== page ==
The crews worked like clockwork throughout; manufacturing and design even started collaborating before the construction documents were finished. “By coordinating the fabrication model in 3D, we are able to reduce errors or RFIs to almost none,” says Chad Van Kampen, a project manager at Kerkstra.

BIM also allowed for minute adjustments and spatial fixes to fit a full-service hotel into such an awkward space. Grand Rapids’s layout, an irregular street grid with a spoke-like section downtown, created a number of plots like 10 Ionia, unique spaces that call for creative designs. There was no doubt this hotel would have a flatiron-type appearance. The question was, could building and planning technology make this structure cost effective?

“Integrating the model and construction technology made it economical,” Szantner says. “This is a Residence Inn, not a JW Marriott, so there’s a different price point within the larger brand.”

Rendering of interior hotel space with many tables and chairs
A rendering of an interior commercial space at 10 Ionia. Image courtesy of Yamasaki.

Even with these new methods, the project was still a tight fit. Szantner says every inch of the site, from property line to property line, was squeezed to meet the requirements of Residence Inn executives. This meant a bespoke solution for room layouts and floor plans. Fitting hotel rooms within unorthodox geometry resulted in unique features—floor layouts may shift, but the size of a king bed can’t be changed. A column of double-queen rooms positioned at the tightest angle of the triangular building boast curved windows with superior city views; some of these have been prebooked prior to launch. And despite the constraints, Yamasaki still fit in an outdoor patio with barbecues, meeting rooms, a pool, and 5,500 square feet of commercial space likely to be restaurants and a coffee shop.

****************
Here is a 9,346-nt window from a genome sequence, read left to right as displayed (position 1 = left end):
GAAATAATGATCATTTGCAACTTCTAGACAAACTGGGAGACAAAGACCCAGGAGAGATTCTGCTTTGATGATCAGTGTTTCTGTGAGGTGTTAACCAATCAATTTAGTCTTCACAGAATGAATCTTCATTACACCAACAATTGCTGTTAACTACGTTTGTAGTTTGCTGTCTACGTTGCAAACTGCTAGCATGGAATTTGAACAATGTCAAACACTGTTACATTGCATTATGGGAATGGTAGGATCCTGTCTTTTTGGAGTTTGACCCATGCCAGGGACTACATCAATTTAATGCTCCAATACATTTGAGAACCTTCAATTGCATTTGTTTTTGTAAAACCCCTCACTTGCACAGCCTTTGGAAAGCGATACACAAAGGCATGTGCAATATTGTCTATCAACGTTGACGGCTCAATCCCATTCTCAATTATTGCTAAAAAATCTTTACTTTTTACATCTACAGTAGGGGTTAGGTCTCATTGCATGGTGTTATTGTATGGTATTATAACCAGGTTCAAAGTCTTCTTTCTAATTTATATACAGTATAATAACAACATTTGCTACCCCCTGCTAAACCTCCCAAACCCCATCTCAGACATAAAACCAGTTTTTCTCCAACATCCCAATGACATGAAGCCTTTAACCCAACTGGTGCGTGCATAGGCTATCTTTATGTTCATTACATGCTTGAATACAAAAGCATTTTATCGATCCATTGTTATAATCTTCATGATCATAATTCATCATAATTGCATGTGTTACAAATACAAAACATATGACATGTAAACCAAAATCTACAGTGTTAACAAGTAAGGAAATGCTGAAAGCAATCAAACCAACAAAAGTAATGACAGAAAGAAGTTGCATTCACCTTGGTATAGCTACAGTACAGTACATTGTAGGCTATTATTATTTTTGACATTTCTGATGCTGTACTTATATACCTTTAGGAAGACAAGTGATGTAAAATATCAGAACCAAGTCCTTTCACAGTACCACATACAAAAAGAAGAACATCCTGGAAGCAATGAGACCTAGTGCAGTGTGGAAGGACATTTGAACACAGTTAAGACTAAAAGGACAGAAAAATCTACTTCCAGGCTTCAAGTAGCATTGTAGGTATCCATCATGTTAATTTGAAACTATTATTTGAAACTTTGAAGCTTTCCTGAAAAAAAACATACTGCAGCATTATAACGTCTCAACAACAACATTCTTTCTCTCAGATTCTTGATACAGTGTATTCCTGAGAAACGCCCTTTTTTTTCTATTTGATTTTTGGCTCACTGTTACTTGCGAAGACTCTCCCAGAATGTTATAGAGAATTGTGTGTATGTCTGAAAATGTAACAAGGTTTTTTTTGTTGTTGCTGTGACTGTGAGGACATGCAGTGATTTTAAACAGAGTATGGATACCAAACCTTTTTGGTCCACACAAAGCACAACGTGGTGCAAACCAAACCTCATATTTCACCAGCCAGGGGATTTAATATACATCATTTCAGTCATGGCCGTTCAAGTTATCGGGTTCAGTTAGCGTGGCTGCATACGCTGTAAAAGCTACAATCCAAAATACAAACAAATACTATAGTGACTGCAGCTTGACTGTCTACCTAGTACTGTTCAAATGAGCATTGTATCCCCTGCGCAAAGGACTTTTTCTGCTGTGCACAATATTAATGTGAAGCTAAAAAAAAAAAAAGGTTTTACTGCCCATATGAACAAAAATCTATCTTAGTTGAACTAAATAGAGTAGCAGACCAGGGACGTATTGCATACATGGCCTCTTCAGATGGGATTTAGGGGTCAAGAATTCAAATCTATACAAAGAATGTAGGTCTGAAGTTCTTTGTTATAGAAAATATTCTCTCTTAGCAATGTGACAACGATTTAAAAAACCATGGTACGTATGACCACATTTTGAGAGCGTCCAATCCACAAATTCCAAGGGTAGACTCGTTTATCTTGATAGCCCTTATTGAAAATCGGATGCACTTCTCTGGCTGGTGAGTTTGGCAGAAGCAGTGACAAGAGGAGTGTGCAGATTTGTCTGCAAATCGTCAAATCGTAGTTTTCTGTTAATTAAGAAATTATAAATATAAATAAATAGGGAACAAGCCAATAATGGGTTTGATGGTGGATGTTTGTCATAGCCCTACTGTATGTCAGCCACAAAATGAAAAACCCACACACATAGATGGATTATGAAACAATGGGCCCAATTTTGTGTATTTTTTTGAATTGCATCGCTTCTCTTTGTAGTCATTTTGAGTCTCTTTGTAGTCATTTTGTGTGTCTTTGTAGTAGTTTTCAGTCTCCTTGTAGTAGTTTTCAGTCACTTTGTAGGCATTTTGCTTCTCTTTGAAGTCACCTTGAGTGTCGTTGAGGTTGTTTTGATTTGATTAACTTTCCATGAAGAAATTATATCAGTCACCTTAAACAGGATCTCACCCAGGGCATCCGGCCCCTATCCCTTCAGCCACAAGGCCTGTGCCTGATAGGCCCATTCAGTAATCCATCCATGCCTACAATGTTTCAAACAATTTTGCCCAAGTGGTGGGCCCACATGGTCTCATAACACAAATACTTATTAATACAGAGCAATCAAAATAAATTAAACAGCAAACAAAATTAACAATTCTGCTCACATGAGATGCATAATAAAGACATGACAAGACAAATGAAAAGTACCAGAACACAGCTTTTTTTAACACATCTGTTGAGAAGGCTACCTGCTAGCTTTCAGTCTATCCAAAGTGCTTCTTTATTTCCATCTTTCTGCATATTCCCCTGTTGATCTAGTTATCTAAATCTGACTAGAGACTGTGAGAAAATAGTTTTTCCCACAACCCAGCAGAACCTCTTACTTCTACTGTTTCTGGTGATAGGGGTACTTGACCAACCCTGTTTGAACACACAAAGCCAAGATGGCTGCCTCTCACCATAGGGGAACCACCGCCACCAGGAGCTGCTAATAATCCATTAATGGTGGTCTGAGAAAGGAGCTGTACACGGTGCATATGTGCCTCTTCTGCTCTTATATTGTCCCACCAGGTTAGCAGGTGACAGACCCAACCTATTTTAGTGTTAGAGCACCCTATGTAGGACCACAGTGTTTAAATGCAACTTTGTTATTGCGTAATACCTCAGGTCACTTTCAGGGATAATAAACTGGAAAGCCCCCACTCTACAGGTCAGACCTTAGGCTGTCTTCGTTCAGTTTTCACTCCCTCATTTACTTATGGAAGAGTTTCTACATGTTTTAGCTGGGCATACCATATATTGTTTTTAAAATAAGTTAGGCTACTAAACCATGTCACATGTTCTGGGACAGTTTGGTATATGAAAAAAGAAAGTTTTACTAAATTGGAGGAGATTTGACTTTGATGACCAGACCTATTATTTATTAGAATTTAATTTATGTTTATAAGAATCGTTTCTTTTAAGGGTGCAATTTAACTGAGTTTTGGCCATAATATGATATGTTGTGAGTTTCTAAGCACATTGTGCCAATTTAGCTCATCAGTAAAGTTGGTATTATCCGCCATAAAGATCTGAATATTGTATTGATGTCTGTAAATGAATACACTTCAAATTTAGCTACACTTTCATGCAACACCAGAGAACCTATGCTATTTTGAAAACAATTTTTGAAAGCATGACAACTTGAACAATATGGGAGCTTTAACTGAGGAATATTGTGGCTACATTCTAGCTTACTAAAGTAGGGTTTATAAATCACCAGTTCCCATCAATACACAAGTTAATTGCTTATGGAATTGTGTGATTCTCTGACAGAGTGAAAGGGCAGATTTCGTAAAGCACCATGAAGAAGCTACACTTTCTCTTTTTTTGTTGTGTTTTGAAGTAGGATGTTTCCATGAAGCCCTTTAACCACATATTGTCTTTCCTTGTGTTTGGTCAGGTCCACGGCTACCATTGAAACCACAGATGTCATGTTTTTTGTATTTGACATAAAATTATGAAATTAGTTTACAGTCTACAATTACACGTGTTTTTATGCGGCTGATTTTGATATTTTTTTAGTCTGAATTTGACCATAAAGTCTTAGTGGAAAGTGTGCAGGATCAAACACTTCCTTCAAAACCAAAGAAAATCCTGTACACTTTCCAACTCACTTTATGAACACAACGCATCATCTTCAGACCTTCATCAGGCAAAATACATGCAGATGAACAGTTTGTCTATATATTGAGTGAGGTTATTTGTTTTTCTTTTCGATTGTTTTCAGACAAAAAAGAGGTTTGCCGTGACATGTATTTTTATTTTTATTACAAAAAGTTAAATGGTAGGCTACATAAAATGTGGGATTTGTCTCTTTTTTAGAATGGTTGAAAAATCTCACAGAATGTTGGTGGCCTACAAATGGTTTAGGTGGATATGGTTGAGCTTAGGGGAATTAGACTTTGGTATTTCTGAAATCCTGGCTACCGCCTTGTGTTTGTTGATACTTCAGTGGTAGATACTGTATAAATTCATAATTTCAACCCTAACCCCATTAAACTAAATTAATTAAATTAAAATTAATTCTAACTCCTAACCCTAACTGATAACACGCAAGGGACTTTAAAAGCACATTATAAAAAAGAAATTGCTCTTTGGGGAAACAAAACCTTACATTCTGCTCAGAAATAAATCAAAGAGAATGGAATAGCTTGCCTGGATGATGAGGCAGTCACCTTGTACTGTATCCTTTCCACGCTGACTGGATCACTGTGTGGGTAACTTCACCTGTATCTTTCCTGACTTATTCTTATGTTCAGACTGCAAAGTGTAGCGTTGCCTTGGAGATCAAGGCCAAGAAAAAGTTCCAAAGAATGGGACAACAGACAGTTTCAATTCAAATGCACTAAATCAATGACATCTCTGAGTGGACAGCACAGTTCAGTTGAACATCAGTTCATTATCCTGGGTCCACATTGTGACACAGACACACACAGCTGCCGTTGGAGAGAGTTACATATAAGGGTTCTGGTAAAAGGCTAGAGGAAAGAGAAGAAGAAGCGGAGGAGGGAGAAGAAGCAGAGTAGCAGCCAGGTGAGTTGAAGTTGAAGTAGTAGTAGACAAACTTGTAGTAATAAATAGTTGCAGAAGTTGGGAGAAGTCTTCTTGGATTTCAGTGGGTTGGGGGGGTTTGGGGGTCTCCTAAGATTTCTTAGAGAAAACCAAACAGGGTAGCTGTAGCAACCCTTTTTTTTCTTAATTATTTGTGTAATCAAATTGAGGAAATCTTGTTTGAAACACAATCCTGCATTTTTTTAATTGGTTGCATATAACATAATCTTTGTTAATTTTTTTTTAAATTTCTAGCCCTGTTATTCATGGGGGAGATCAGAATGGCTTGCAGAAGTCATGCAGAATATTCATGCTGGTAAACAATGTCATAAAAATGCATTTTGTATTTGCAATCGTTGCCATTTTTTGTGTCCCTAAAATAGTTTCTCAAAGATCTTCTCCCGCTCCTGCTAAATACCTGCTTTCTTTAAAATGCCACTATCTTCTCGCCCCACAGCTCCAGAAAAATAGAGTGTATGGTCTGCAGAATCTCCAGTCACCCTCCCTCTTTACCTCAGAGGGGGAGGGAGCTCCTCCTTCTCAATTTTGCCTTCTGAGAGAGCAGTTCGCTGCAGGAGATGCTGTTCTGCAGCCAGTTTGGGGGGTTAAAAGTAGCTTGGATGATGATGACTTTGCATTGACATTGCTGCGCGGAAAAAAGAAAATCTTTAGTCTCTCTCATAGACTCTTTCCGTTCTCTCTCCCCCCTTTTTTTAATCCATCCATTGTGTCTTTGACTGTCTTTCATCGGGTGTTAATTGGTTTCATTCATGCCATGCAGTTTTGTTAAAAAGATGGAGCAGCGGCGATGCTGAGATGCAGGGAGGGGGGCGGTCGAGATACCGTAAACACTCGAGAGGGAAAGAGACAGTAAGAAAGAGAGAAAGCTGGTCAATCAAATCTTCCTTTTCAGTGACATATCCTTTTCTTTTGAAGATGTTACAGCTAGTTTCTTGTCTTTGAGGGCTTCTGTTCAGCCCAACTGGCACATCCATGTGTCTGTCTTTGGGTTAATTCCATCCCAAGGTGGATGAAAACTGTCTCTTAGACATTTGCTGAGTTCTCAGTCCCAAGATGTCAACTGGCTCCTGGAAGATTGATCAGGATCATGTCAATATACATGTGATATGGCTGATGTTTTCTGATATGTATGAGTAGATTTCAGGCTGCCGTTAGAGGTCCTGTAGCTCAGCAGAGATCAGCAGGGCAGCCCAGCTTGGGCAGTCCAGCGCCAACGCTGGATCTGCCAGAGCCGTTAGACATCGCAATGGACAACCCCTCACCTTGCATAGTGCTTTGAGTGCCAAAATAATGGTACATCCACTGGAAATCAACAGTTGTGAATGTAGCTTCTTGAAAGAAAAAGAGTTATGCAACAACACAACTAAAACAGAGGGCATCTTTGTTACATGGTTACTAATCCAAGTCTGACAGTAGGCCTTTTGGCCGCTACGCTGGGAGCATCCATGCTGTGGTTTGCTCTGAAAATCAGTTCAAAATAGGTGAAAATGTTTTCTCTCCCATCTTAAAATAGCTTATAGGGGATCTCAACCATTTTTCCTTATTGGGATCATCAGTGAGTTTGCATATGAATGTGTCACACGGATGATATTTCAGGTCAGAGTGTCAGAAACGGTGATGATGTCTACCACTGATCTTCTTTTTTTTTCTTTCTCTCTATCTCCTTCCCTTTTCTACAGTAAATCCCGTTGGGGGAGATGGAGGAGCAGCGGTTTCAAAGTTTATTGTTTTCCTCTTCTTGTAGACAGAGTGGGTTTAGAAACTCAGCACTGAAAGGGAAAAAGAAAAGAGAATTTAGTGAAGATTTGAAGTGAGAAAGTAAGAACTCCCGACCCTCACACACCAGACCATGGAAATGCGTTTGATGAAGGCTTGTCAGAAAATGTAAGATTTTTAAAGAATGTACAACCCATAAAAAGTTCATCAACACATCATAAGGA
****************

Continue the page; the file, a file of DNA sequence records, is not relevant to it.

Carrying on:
“In urban locations, there is a willingness to accept a slightly smaller room—but not by much,” Szantner says. “That process of negotiation was tough, but we managed to accomplish all they required.”

The new hotel, set to open in 2021, seemingly floats above the triangular lot created by Fulton, Ionia, and Lewis streets. It reflects the grandeur of the historic structures nearby yet with a streamlined form. The success of combining precast and software technologies has become a model for the firm’s future architecture, engineering, and construction projects. Szantner says the level of digital precision and coordination opens up more opportunities—especially when coordinating with subcontractors and manufacturers to achieve greater efficiencies and better design.

Patrick Sisson

About Patrick Sisson

Patrick Sisson is a Los Angeles–based design and culture writer who has made Stefan Sagmeister late for a date and was scolded by Gil Scott-Heron for asking too many questions. His work has appeared in Dwell, Pitchfork, Motherboard, Wax Poetics, Stop Smiling and Chicago Magazine.